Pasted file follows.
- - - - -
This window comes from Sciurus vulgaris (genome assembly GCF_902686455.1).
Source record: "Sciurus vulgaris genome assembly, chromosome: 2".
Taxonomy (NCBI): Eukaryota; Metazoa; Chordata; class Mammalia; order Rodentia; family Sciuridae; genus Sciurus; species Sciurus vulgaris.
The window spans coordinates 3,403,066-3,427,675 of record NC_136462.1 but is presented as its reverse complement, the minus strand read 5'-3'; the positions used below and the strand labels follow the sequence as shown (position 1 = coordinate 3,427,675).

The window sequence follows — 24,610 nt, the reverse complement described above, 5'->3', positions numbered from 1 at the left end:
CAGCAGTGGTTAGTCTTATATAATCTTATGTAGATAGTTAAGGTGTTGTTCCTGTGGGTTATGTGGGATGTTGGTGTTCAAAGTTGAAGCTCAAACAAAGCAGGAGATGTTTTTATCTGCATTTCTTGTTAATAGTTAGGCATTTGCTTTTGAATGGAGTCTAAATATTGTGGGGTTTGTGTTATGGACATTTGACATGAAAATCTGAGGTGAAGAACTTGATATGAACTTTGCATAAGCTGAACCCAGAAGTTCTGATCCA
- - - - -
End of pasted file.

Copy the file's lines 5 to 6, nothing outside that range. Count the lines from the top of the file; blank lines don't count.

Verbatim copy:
The window sequence follows — 24,610 nt, the reverse complement described above, 5'->3', positions numbered from 1 at the left end:
CAGCAGTGGTTAGTCTTATATAATCTTATGTAGATAGTTAAGGTGTTGTTCCTGTGGGTTATGTGGGATGTTGGTGTTCAAAGTTGAAGCTCAAACAAAGCAGGAGATGTTTTTATCTGCATTTCTTGTTAATAGTTAGGCATTTGCTTTTGAATGGAGTCTAAATATTGTGGGGTTTGTGTTATGGACATTTGACATGAAAATCTGAGGTGAAGAACTTGATATGAACTTTGCATAAGCTGAACCCAGAAGTTCTGATCCA